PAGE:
It is the center of the political universe in presidential contests. And now the war over the nation’s new healthcare program has come to Ohio as well, with potential repercussions for the short- and long-term future of the state’s governor, John Kasich.
Kasich has been feuding with some of his fellow Republicans over whether to expand the Medicaid insurance program for state residents, under terms of the healthcare plan. GOP lawmakers stripped the expansion from the state’s budget, prompting an end-run by Kasich to the state’s obscure Controlling Board, which on Monday approved the expansion. (The board normally doesn’t deal with matters as fraught as the multimillion-dollar federal benefit under Obamacare.)
By Wednesday, the matter was in the courts, after a conservative legal group filed suit to block the expansion on behalf of six legislators and two anti-abortion groups.
“Our lawsuit stands for the simple proposition that neither this governor nor any other is a king," Maurice Thompson, executive director of the 1851 Center, which filed the lawsuit, said in a statement. "For government to be limited, the making of transformational public policy requires the assent of the Ohio General Assembly, and cannot be done through administrative overreach. This occasion requires Ohioans to draw a line in the sand and affirm that we'd rather not bring Washington, D.C.- style decision-making to Ohio."
Kasich, who could not be reached for comment, is not the only Republican governor to favor expanding the reach of Medicaid. Among others, Michigan Gov. Rick Snyder and Arizona’s Jan Brewer earlier backed the Medicaid expansion despite arguments from some in their party that any breach in the wall of opposition to President Obama's healthcare plan was intolerable. All have argued that federal coverage for poor residents -- whose care otherwise lands in the fiscal lap of local hospitals and governments -- benefited their states.
The Ohio governor’s latest move inflamed relations with the conservative group Americans for Prosperity, whose president, Tim Phillips, called the Controlling Board move “outrageous.”
“Republican majorities, in the end, said we don’t think this is good for the folks in our state or for taxpayers,” he said in an interview with the L.A. Times’ Maeve Reston. “ We think it’s pretty outrageous that a governor would then go around the elected representatives of the people and go to an unelected board.”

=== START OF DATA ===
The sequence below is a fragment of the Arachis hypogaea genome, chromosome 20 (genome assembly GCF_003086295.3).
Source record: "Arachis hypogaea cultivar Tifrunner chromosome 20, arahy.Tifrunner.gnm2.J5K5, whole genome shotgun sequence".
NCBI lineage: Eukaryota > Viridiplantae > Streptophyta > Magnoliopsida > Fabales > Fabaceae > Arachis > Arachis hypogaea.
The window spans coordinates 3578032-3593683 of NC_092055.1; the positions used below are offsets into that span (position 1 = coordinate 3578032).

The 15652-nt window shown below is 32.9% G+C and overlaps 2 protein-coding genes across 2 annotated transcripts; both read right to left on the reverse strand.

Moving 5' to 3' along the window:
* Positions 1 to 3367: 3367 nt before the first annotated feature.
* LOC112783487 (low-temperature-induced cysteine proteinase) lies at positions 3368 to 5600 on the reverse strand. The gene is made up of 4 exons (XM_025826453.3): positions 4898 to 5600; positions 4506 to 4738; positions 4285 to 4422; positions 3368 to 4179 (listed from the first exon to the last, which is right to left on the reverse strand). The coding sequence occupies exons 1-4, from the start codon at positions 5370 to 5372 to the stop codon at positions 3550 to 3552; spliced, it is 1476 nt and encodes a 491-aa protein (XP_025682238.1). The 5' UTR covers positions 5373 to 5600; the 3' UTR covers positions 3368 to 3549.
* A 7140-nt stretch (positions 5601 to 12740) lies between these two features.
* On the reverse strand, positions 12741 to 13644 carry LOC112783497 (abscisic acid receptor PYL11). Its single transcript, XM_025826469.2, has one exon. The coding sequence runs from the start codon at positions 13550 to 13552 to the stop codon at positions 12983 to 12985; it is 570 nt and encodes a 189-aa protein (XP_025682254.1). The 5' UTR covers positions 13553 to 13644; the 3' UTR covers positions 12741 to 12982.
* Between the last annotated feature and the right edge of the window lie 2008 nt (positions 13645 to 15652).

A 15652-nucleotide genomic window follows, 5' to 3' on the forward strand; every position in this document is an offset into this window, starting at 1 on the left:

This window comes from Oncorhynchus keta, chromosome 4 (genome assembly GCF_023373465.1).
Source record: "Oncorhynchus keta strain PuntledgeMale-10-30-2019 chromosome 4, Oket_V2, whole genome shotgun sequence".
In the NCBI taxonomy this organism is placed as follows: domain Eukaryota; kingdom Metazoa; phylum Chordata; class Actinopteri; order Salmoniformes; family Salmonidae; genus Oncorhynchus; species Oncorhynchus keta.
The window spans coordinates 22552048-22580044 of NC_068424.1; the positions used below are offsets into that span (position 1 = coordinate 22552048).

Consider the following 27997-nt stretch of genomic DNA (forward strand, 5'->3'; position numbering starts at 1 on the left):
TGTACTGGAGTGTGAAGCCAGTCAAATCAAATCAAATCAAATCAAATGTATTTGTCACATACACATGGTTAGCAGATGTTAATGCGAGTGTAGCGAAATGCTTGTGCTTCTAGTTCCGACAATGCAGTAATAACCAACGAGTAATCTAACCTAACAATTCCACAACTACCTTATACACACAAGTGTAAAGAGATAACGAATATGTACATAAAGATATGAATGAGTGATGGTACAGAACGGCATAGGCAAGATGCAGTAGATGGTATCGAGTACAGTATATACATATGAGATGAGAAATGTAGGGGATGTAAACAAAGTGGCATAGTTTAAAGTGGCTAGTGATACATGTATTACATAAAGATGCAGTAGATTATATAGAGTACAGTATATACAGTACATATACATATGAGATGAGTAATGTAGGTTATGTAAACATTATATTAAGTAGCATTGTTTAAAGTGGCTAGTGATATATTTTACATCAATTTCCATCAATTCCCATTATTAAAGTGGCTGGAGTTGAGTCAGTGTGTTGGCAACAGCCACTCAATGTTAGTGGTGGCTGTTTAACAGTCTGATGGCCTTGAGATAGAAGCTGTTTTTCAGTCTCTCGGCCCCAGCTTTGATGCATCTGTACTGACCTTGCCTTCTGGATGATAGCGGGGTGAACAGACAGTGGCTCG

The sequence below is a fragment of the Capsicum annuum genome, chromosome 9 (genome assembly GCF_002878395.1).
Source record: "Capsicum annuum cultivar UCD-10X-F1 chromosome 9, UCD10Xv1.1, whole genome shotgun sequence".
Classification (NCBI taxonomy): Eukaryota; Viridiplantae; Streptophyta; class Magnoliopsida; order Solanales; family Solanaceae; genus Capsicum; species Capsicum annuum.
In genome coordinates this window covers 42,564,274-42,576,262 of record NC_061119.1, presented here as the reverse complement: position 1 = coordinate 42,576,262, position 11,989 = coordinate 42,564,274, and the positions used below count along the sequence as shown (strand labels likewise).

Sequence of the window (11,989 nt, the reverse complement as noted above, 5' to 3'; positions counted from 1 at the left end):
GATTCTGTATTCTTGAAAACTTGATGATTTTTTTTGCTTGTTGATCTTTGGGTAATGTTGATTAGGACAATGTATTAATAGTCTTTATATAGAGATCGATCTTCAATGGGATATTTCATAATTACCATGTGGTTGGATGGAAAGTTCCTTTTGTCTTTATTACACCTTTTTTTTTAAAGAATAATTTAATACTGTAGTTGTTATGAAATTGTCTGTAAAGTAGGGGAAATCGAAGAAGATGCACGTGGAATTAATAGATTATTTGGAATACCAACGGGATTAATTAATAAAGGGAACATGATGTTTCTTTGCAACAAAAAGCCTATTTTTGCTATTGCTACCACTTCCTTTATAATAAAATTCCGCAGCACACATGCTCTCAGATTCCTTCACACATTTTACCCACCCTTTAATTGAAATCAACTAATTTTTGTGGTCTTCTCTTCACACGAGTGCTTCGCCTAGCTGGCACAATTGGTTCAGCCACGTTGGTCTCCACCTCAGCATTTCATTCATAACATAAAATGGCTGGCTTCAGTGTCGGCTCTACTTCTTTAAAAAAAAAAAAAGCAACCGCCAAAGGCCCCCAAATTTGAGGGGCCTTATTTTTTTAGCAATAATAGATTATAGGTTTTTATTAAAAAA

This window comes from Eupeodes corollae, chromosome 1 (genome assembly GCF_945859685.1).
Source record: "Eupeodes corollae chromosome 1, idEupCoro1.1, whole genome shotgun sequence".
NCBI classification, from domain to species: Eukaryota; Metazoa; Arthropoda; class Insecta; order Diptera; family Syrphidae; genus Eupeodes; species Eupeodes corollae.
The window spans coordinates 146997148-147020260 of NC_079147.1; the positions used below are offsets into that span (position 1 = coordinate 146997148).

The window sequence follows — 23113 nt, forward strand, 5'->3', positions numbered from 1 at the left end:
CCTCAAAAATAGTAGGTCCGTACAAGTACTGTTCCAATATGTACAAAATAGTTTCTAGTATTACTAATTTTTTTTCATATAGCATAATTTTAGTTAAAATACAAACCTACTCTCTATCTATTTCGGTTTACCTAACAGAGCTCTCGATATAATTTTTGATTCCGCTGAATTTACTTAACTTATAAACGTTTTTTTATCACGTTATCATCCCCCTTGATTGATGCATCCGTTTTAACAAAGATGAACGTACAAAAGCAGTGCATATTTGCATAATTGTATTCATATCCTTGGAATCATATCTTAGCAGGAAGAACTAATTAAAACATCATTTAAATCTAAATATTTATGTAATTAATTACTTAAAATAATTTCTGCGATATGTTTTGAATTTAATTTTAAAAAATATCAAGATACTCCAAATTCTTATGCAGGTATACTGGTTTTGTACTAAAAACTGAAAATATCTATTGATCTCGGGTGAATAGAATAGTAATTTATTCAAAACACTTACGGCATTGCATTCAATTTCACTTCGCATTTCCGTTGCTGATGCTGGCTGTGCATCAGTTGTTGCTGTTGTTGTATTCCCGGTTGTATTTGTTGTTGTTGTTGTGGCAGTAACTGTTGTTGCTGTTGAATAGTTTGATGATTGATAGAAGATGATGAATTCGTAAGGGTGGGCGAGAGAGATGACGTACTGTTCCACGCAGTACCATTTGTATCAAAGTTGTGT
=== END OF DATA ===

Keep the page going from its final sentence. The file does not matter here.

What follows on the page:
As far as the political calculus, it is the same for every Republican governor who has chosen to rile his party’s conservative wing in advance of the 2014 elections: Will any loss among those voters be offset by increased support among moderates or Democrats who otherwise would have gone with the challenger? Ohio conservatives will have an additional question: Is a vote for Kasich any more difficult because he ran with strong tea party support before embracing part of the healthcare plan those voters disdain?
Kasich comes into the race as a threatened incumbent, if one whose approval ratings of late have increased from their previous basement levels. Several polls have had him ahead of the presumed Democratic alternative, Cuyahoga County Executive Ed FitzGerald. But Kasich remains below the 50% threshold, a sign of weakness.
Kasich has undergone a few political iterations already. In the 1990s, he was that decade’s Paul Ryan, the GOP budget wunderkind pressing against the desires of then-Democratic President Clinton. By 1999, he had morphed into a long-shot presidential candidate. How long a shot he was for the 2000 Republican nomination became quickly apparent during his gee-whiz, stream-of-consciousness -- and brief -- campaign.
He merrily roared across the countryside, bowling in Iowa, mushing sled dogs in New Hampshire, and hailing the car next to him on a Los Angeles freeway: “Turbo, baby, with a little Van Halen out of the speakers!”
But he was piloting a blow-up raft against the aircraft carrier commanded by George W. Bush, and, predictably, he was squished. In the weird ways of presidential politics, of course, that has not stopped people from considering him for 2016, particularly if he wins reelection next year to the governorship of perhaps the most critical presidential state.
Twitter: @cathleendeckerCopyright © 2015, The Baltimore Sun